Lucy was almost as spectacular on the uneven parallel bars as Nels was on the high bar. Her routines were incredibly difficult, and moving from bar to bar was almost as dangerous as Nels' antics higher up. However, because of the lower height, Lucy's show wasn't as showy as Nels. Her scores were almost as spectacular. She had six scores on the uneven bars: two in the team competition, two in the all-around, and two in the event competition. Three of these were 10s; two were 9.950 and one was 9.937.

In the team event the women of the Unified Team, Romania, and the United States were incredibly close. Nothing was decided until the last woman, a Romanian performed her last vault-a less than perfect, but nonetheless very difficult vault, giving her a score of 9.875. This made the final scores: Unified Team 395.666, United States 395.095, Romania 395.079. Had the last vault been a 9.895 Romania would've gotten the silver medal. As it was, the US got the silver and all of our Cavers, including, of course, the Honorary Cavers, had at least one medal. Lucy got the gold in the all-around, and Connie got a bronze in the floor exercises.

All in all it was a spectacular performance for the United States and for the Cavers.

The rules were changed once again for the Archery. They started with a FITA round, which involved four distances, for all of the competitors. However, the subsequent rounds were all shot at seventy meters, eliminating the shorter and longer distances. Jimmy was disappointed, because he felt that the longer distance is what really separates the men from the boys. However, it was argued that at the longer the distance the more the luck of the wind influenced the final standings, and the shorter distance reduced that.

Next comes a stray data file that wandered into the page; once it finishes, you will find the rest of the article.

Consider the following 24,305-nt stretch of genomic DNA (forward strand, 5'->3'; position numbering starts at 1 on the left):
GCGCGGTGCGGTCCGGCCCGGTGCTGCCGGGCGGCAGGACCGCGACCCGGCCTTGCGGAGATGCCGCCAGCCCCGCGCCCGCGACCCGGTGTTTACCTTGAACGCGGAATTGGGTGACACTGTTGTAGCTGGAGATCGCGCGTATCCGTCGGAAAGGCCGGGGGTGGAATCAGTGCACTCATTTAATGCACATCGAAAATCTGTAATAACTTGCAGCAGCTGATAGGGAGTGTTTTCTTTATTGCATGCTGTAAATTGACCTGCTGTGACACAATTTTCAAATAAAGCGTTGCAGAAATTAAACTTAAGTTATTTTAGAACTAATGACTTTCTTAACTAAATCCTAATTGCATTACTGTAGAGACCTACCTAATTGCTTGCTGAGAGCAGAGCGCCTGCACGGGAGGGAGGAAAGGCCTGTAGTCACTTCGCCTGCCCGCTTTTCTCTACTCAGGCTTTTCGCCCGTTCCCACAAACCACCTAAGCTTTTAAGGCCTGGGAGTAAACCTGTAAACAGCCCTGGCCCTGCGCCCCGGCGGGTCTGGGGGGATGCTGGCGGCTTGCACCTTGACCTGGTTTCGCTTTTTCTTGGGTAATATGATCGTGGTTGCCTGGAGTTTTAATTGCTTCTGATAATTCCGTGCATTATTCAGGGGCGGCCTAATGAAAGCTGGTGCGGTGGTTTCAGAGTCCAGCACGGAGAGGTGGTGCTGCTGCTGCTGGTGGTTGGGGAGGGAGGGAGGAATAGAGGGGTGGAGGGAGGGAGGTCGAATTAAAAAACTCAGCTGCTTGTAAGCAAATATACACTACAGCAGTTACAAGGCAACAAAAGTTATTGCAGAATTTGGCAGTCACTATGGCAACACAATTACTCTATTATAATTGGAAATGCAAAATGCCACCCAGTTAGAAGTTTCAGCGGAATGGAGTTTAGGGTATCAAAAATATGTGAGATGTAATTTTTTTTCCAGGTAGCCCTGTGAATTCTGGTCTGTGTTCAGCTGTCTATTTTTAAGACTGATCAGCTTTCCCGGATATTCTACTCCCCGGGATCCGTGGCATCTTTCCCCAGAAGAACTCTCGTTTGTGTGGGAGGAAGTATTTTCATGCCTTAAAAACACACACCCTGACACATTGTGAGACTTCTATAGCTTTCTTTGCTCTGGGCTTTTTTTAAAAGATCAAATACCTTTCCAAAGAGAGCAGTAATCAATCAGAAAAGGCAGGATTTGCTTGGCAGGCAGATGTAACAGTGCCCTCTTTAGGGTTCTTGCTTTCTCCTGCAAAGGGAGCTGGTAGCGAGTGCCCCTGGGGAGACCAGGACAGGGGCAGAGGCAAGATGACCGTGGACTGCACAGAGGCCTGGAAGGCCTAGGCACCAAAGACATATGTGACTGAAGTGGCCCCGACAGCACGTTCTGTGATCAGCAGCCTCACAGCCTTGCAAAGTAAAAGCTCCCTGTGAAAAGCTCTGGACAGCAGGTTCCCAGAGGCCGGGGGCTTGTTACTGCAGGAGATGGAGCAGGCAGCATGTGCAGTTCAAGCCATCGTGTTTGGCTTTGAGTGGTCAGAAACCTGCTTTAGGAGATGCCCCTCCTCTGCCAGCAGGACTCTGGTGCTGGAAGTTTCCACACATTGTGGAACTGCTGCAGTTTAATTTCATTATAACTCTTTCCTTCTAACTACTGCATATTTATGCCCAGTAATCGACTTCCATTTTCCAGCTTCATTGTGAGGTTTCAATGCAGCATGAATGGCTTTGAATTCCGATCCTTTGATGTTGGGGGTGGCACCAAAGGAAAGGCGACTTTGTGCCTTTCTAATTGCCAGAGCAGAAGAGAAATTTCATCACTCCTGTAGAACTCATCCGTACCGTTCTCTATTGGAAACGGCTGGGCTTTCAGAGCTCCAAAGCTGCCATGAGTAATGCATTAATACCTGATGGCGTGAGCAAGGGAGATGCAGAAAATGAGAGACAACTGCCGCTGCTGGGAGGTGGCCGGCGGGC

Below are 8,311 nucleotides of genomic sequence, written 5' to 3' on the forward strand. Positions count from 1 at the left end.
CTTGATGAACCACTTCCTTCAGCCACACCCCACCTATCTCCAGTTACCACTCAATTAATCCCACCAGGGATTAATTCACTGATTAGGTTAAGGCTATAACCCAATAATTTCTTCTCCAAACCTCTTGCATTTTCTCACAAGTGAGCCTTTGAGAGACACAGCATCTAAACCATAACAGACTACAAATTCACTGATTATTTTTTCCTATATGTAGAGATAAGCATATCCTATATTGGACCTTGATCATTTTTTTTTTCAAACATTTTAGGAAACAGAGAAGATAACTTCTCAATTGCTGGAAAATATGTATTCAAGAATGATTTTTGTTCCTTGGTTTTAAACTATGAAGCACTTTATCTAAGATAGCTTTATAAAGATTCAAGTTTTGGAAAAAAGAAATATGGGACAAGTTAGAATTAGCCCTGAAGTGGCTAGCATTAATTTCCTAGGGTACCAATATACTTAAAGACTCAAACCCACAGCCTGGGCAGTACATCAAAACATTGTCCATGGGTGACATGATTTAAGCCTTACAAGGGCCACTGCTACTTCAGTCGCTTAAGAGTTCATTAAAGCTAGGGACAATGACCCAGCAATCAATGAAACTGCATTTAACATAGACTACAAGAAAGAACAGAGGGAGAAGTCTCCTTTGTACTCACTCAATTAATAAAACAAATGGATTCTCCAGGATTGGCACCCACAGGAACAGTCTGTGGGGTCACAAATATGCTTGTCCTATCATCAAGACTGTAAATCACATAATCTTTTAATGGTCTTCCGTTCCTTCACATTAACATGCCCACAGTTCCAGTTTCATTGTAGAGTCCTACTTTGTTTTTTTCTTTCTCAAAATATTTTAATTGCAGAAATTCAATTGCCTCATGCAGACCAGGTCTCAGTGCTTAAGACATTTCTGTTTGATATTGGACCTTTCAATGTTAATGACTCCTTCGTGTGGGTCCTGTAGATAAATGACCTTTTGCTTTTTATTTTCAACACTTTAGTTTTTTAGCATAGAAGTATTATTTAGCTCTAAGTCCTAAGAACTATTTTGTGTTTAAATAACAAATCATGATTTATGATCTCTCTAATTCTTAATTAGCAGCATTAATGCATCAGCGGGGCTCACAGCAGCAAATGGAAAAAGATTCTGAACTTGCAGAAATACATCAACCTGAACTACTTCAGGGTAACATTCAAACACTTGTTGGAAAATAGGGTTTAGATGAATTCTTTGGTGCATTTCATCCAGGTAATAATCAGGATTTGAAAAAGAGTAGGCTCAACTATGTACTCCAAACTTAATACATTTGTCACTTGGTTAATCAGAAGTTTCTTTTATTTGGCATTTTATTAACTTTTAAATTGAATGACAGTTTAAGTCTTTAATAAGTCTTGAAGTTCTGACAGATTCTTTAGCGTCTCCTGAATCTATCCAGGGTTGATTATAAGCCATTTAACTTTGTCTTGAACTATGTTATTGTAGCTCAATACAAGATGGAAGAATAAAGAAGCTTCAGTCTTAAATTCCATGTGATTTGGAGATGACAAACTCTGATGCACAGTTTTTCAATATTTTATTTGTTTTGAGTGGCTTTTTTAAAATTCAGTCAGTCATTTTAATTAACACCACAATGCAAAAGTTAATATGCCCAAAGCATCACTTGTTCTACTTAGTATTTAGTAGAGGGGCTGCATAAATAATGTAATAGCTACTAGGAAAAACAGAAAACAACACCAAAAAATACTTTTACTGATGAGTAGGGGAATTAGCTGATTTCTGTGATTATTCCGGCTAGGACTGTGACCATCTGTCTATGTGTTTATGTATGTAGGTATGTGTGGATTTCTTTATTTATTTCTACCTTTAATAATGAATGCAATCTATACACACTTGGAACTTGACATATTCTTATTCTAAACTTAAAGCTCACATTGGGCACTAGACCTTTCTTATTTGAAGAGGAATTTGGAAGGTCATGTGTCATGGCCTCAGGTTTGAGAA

The first round, called the elimination round, would reduce the field to 32, who would compete in seeded pair competition till they were down to four in the semifinals. The two winners would pair off in the finals for the gold and silver, and the two losers would pair off for the bronze. Jimmy hung in till the semi-final round, but just barely, having some close calls including one tie that had to have a tie breaker. The Koreans dominated the sport, more so than in previous years. Jimmy had had to admit that he hadn't kept up his practice like he should have. Jimmy suffered his first and only defeat in the semi-finals, and had to compete for the bronze, which he just barely won by a single point 109 to 108. Interestingly, the silver medalist got a 107 in final round. Jimmy was the only U.S. archer near that high in the standings, so the US had no chance at a team medal.